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How IIoT Data Can Improve Heat Exchanger Performance

 How many heat exchangers are running in your plant? Dozens? Hundreds? A tougher question: How efficiently are they running?

Maybe you know the answer to the efficiency question, but based on our collective experience with countless plants, few operators can quantify performance for more than their most critical and expensive heat exchangers, and even that’s a stretch in many cases. This doesn’t have to be the case today, given the availability of monitoring equipment able to use IIoT-supported networks.

This is the main point of my article in the March 2020 issue of Process Heating: How IIoT Data Can Improve Heat Exchanger Performance. As you know, heat exchangers come in every imaginable configuration and size, but there are underlying similarities.

Heat exchangers depend on complex internal geometry to provide a large amount of surface area. This can create convoluted internal flows, small passages prone to plugging from debris or fouling due to solid deposit accumulations. Such plugging and fouling reduce heat transfer efficiency and can limit throughput when severe enough. These problems drive up operating costs while capacity goes down, which can reduce the overall process performance. If cooling capacity is critical for a potentially hazardous exothermic process, process safety could be threatened.

Estimates suggest that across refineries in North America collectively, heat exchanger inefficiencies cause annual losses in the billions of dollars. Since you want to save money, ask yourself, how do you know when such problems are forming? Few heat exchangers have sufficient monitoring equipment to collect much useful data. Fixing this deficiency is where the IIoT comes in.

Determining how efficiently a heat exchanger is operating depends on measuring what it is doing. This can be accomplished with instrumentation that includes, at a minimum, devices measuring:

  • The process fluid temperature differential (inlet compared with outlet) and flow.
  • For liquid-to-liquid designs, the transfer fluid temperature differential and flow.
  • For air-cooled designs, the cooling air temperature and flow.

Installing these instruments, today is much easier than it used to be with traditional wired approaches. Pervasive Sensing Solutions using WirelessHART, which can interface with IIoT-based applications, simplify the task and make it far less expensive.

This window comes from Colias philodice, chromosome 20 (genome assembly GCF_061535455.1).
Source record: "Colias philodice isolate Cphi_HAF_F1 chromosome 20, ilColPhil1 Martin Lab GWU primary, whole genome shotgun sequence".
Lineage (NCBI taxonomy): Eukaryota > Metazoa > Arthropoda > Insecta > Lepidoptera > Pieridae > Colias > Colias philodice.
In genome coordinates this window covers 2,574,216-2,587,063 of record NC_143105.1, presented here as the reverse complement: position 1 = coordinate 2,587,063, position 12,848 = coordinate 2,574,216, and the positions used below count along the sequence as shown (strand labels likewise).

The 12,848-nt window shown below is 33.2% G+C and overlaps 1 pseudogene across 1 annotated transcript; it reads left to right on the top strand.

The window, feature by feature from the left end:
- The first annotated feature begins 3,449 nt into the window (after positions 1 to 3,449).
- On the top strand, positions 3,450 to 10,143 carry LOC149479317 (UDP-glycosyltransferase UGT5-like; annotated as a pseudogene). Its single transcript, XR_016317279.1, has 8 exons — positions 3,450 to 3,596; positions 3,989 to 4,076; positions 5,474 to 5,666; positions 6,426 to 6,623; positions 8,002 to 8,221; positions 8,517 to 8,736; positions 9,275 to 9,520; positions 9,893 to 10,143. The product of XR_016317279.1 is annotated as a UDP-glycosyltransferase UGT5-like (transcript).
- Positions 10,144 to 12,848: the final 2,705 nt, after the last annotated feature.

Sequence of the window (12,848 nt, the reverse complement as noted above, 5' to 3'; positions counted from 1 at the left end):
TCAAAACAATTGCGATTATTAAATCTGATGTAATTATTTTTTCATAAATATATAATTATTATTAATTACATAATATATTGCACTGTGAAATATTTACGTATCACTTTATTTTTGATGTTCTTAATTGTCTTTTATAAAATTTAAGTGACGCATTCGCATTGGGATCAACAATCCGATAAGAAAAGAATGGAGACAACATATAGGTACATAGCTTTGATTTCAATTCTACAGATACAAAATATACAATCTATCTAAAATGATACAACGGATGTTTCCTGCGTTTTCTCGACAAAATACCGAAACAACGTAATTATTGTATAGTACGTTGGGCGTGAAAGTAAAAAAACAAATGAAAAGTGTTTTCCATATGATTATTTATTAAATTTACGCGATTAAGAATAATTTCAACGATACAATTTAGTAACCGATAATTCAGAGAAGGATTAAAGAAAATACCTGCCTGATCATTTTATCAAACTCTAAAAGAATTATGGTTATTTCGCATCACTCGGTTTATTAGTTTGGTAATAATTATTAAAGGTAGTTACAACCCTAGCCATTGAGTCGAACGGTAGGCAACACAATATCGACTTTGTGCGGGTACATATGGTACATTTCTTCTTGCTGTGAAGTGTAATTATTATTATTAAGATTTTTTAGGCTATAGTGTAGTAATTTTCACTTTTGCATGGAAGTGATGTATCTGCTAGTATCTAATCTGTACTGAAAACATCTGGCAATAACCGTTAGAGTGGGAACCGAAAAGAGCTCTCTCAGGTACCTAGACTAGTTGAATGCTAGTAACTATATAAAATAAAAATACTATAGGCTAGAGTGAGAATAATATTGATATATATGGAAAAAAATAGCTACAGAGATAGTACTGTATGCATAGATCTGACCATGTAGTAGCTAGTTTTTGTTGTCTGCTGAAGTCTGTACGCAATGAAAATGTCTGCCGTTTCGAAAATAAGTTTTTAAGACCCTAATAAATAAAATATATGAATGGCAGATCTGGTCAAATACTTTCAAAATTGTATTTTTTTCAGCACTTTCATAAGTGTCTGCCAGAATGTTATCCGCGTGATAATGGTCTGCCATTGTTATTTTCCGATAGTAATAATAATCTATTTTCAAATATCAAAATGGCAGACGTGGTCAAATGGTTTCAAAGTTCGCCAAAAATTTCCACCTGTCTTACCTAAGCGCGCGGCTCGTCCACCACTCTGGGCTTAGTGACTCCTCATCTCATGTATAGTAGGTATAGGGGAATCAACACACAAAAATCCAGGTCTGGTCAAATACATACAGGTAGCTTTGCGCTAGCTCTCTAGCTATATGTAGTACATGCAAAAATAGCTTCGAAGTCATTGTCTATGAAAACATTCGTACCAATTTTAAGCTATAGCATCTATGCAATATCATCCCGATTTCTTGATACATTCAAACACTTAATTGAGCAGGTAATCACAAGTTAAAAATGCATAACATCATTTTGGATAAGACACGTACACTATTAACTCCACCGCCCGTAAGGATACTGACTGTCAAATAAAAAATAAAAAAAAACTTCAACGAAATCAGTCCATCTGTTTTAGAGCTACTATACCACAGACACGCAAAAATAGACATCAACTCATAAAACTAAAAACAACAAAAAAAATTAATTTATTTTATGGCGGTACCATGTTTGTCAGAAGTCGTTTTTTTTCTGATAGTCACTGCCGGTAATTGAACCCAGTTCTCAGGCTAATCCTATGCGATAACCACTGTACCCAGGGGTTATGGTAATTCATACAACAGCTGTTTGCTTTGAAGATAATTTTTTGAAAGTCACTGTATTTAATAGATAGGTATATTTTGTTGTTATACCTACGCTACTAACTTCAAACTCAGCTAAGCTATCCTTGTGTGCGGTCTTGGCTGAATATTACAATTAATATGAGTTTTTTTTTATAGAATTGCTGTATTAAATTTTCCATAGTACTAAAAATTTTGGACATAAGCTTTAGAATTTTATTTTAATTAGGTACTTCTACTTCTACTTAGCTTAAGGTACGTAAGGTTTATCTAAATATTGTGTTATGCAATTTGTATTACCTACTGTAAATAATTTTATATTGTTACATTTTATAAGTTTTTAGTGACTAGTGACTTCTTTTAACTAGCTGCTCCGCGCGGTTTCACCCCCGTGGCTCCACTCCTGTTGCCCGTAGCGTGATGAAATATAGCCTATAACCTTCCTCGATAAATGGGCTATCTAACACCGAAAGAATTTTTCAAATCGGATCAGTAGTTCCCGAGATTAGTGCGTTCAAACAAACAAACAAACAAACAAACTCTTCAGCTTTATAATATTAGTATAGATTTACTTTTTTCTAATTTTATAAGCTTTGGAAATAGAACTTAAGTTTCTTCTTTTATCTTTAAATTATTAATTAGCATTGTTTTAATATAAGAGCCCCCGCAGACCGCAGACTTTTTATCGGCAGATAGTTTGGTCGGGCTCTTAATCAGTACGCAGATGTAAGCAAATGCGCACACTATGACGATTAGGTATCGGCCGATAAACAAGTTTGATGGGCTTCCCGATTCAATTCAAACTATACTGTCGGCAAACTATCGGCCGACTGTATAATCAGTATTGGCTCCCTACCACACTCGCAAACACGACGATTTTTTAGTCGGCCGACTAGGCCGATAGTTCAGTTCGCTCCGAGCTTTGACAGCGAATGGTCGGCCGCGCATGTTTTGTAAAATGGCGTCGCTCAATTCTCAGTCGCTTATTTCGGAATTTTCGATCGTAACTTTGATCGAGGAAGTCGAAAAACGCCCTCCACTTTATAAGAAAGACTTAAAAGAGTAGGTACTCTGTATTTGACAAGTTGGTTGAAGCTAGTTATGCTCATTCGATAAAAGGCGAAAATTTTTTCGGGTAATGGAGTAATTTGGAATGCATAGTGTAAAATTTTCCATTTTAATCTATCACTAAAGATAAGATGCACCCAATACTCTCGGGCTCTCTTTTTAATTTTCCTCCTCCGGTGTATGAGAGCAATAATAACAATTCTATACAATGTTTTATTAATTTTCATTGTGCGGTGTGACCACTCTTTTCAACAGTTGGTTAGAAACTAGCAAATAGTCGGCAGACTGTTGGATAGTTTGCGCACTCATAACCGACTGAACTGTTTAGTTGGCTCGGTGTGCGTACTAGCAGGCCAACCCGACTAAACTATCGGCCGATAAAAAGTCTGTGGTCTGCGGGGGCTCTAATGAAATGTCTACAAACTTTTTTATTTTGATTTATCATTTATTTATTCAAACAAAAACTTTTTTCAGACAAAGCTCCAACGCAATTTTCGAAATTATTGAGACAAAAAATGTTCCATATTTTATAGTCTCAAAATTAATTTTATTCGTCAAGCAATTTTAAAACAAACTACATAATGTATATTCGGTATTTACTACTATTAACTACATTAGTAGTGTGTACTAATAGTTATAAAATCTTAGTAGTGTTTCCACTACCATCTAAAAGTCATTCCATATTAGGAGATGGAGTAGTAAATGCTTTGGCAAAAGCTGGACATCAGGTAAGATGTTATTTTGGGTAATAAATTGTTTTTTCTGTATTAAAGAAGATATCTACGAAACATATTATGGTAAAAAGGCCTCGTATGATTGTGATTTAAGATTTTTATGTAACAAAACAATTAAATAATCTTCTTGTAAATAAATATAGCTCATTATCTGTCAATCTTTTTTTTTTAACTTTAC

Of course data alone doesn’t help very much without appropriate analysis, and this is another area of vast improvement provided by tools such as Emerson’s Plantweb Insight Applications. When fed by data from WirelessHART instruments, Plantweb Insight offers instant visibility to key assets, including heat exchangers, enabling you to make better, faster decisions to digitally transform your operations. Engineered with machine learning-based asset models and analytics, this solution easily integrates with existing infrastructure and features intuitive navigation across a web-based visualization environment.

These types of applications — combined with new WirelessHART instrumentation options — provide capabilities that previously have not been available. With IIoT and wireless technologies, continuous monitoring is practical and less expensive to install and operate. Such pervasive sensing combined with analytics can reduce unplanned production losses, cut maintenance costs related to heat exchanger cleaning and reduce energy use.

So where are you on the efficiency knowledge scale? Do you have a good handle on things, or do you wish you knew more? You can tell others about your situation and experiences at the Emerson Exchange 365 community forum, a place where you can share ideas and experiences with others facing the same challenges. It’s a site where you can communicate with experts and peers in all sorts of industries around the world. Look for the Wireless and Essential Asset Monitoring Communities, plus other specialty areas for opportunities to provide input, suggestions, and answers.

1 Reply

  • Heat exchanger monitoring is great. In some applications you can see the fouling by observing the temperature control valve that controls cooling water or steam: the more opened, the more fouled.

    However, many heat exchangers are in a service where they just transfer heat from one product that is too hot (e.g. to condense a gas to liquid) to a product which is too cold (e.g. crude / feed). In this case there is no control valve hinting there is fouling. Now you need to monitor.

    It is also common for heat exchanger packages to have multiple bundles. In this case, how do you know which bundle is fouling? Now you need to monitor them all.

    Most plants are going for digital transformation of how the plant is run and maintained. However, they do not want IIoT (cloud computing and internet connection). Most plants prefer to do their digital transformation on premises (say "on-prem" if you want to sound like an expert) using edge computing. That is, the analytics runs on a server within the plant and an internet connection is not not required - making cybersecurity a little easier to manage.

    Learn what other plants are doing from this essay: